It's party season. You're probably even attending some kind of shindig tonight. There will be free alcohol and all the mini-sausages you can eat.
At the minimum, you should not make a drunken ass of yourself. Ideally, you actually come across as clever and well-informed. Here are your talking points for the week.
Summary: Yeah, her name was Nefertiti. Neffi, to friends. She was a red-backed jumping spider. That's right, was. Because after surviving 100 days on the International Space Station, and returning safely to earth to retire in the National Museum of Natural History, she died this week.
Your opinion: There was no foul play involved. The NMNH says she died of natural causes. Her type of spider normally lasts a year—Neffi made it 10 months—but at least she traveled.
Most surprising fact: There are about 5,000 species of jumping spider. Neffi (RIP) was a Phidippus johnsoni.
Summary: First, he was hiding out, armed to the teeth, in a secret jungle compound. Then, he was on the run, charged with murder. But some reporters tailing him in Guatemala accidentally disclosed his "secret location". Then, he was blogging from jail—until he was taken to a hospital in restraints.
Your opinion: That guy's on bath salts.
Most surprising fact: Remember installing McAfee antivirus software to protect your copy of Windows 95? Yeah. Same guy.
Summary: The government has released an official statement: The Mayan calendar is nothing to be afraid of, and there's no way we're all doomed on December 21.
Your opinion: Be scared, man. If the feds have to deny it, it's probably true.
Most surprising fact: If the US government is wrong on this, we have 14 days to live.
Summary: This week, at a conference in Dubai, a UN agency called the International Telecommunications Union is making some new rules for the internet. Some people want to take the web out of American control. Other countries just want to clean out the porn. There are 900 proposals. Passing them requires the consensus of 193 countries.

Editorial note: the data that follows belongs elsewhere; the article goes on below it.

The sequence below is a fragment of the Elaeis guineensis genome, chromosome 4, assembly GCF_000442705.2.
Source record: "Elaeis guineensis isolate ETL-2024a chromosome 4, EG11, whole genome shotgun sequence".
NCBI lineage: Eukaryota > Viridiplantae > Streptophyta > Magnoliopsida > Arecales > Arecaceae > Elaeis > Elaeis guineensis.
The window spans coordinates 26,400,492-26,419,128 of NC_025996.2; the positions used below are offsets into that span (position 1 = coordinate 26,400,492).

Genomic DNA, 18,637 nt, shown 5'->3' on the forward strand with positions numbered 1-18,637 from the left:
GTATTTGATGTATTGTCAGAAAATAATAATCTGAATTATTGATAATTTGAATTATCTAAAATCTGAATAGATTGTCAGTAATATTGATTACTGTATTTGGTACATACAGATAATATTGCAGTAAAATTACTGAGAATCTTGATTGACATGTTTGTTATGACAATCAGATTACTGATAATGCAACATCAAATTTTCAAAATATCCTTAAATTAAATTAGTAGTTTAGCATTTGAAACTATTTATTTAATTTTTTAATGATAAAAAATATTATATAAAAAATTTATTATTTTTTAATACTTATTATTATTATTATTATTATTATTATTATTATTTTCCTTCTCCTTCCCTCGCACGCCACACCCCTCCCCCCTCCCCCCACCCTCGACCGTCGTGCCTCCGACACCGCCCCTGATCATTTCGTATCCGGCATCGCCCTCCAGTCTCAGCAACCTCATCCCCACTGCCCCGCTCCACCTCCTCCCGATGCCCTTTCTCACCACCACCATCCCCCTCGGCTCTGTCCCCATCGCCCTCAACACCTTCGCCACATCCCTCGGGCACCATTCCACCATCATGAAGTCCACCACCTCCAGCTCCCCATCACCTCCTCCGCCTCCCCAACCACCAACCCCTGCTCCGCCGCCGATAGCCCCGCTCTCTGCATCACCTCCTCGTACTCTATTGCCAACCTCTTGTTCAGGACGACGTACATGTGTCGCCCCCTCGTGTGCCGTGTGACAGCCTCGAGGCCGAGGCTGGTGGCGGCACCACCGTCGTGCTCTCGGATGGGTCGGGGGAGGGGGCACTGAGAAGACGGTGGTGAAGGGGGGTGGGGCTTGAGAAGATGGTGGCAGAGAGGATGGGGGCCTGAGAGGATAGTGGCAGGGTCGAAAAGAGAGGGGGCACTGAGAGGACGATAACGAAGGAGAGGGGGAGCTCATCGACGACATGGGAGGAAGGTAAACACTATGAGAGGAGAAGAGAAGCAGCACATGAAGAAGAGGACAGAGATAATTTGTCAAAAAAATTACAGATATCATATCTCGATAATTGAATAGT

Your opinion: No one's taking over the internet. Even if the proposals do pass, the ITU has no way to enforce them. Don't expect an international military takeover of Silicon Valley.
Most surprising fact: The ITU was originally established in the 19th century to regulate telegraph lines. That was just about the last time it was relevant.
Summary: Neil Degrasse-Tyson is going to be in an upcoming issue of Superman. But before it drops, he went on NPR to divulge some real science facts about the hero. Turns out Superman is 27. His home star, LHS 2520, is 27 light-years away. And Superman arrived instantly through a wormhole. So he should 27—depending on when his birthday is.
Your opinion: Superman isn't real. But he could be.
Most surprising fact: If every one of Earth's telescopes worked together at the same time, we could actually see the planet Krypton from here. It's true. You point all the telescopes at the same spot. It's called an interferometer.